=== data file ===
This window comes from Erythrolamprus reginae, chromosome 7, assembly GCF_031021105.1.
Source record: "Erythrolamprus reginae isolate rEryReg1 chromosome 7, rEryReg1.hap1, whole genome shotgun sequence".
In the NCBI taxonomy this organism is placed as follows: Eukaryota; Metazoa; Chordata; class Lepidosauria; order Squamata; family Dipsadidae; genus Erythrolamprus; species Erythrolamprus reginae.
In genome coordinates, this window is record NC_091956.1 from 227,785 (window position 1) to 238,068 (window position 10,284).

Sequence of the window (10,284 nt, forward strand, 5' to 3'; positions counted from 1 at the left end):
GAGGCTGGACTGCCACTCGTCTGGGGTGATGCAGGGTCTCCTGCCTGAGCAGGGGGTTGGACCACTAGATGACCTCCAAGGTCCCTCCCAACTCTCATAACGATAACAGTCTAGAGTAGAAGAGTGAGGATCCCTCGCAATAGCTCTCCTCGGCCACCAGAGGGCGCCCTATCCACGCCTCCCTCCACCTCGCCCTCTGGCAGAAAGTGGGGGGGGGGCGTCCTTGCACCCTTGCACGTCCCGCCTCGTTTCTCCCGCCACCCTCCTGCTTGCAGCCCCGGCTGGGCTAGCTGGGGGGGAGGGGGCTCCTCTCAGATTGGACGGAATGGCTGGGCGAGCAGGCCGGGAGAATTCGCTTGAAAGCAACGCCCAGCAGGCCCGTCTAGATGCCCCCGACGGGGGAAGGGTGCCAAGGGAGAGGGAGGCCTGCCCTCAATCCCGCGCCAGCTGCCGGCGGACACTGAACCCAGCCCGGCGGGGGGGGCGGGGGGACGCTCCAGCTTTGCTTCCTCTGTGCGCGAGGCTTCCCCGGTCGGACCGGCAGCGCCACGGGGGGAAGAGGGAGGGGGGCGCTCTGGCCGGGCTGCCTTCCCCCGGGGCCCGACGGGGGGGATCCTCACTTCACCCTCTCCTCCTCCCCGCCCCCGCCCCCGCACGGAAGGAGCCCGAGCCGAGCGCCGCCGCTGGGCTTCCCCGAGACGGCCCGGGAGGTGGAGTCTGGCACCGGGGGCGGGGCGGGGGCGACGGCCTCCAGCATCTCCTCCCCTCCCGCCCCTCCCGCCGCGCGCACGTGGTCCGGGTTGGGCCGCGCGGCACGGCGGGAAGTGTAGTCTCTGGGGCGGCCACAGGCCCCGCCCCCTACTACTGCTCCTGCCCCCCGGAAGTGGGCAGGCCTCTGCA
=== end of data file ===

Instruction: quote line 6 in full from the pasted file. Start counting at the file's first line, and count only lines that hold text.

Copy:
GAGGCTGGACTGCCACTCGTCTGGGGTGATGCAGGGTCTCCTGCCTGAGCAGGGGGTTGGACCACTAGATGACCTCCAAGGTCCCTCCCAACTCTCATAACGATAACAGTCTAGAGTAGAAGAGTGAGGATCCCTCGCAATAGCTCTCCTCGGCCACCAGAGGGCGCCCTATCCACGCCTCCCTCCACCTCGCCCTCTGGCAGAAAGTGGGGGGGGGGCGTCCTTGCACCCTTGCACGTCCCGCCTCGTTTCTCCCGCCACCCTCCTGCTTGCAGCCCCGGCTGGGCTAGCTGGGGGGGAGGGGGCTCCTCTCAGATTGGACGGAATGGCTGGGCGAGCAGGCCGGGAGAATTCGCTTGAAAGCAACGCCCAGCAGGCCCGTCTAGATGCCCCCGACGGGGGAAGGGTGCCAAGGGAGAGGGAGGCCTGCCCTCAATCCCGCGCCAGCTGCCGGCGGACACTGAACCCAGCCCGGCGGGGGGGGCGGGGGGACGCTCCAGCTTTGCTTCCTCTGTGCGCGAGGCTTCCCCGGTCGGACCGGCAGCGCCACGGGGGGAAGAGGGAGGGGGGCGCTCTGGCCGGGCTGCCTTCCCCCGGGGCCCGACGGGGGGGATCCTCACTTCACCCTCTCCTCCTCCCCGCCCCCGCCCCCGCACGGAAGGAGCCCGAGCCGAGCGCCGCCGCTGGGCTTCCCCGAGACGGCCCGGGAGGTGGAGTCTGGCACCGGGGGCGGGGCGGGGGCGACGGCCTCCAGCATCTCCTCCCCTCCCGCCCCTCCCGCCGCGCGCACGTGGTCCGGGTTGGGCCGCGCGGCACGGCGGGAAGTGTAGTCTCTGGGGCGGCCACAGGCCCCGCCCCCTACTACTGCTCCTGCCCCCCGGAAGTGGGCAGGCCTCTGCA